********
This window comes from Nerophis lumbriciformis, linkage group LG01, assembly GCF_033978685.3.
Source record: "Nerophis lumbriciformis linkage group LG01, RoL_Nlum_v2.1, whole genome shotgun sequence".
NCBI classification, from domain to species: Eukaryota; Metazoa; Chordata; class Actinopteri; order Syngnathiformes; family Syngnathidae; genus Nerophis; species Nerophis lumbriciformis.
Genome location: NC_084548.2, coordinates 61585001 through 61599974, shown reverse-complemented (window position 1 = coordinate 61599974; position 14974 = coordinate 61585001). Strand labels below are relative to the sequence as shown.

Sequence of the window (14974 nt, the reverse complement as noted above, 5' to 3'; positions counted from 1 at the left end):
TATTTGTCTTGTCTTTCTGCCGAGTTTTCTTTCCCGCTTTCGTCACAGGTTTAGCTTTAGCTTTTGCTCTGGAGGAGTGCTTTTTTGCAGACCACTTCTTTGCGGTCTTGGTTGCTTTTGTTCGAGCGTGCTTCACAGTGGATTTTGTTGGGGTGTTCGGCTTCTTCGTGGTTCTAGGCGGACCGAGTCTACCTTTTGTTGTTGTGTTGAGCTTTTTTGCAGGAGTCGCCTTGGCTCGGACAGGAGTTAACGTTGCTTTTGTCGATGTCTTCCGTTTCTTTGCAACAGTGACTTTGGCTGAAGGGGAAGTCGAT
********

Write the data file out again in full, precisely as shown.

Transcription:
This window comes from Nerophis lumbriciformis, linkage group LG01, assembly GCF_033978685.3.
Source record: "Nerophis lumbriciformis linkage group LG01, RoL_Nlum_v2.1, whole genome shotgun sequence".
NCBI classification, from domain to species: Eukaryota; Metazoa; Chordata; class Actinopteri; order Syngnathiformes; family Syngnathidae; genus Nerophis; species Nerophis lumbriciformis.
Genome location: NC_084548.2, coordinates 61585001 through 61599974, shown reverse-complemented (window position 1 = coordinate 61599974; position 14974 = coordinate 61585001). Strand labels below are relative to the sequence as shown.

Sequence of the window (14974 nt, the reverse complement as noted above, 5' to 3'; positions counted from 1 at the left end):
TATTTGTCTTGTCTTTCTGCCGAGTTTTCTTTCCCGCTTTCGTCACAGGTTTAGCTTTAGCTTTTGCTCTGGAGGAGTGCTTTTTTGCAGACCACTTCTTTGCGGTCTTGGTTGCTTTTGTTCGAGCGTGCTTCACAGTGGATTTTGTTGGGGTGTTCGGCTTCTTCGTGGTTCTAGGCGGACCGAGTCTACCTTTTGTTGTTGTGTTGAGCTTTTTTGCAGGAGTCGCCTTGGCTCGGACAGGAGTTAACGTTGCTTTTGTCGATGTCTTCCGTTTCTTTGCAACAGTGACTTTGGCTGAAGGGGAAGTCGAT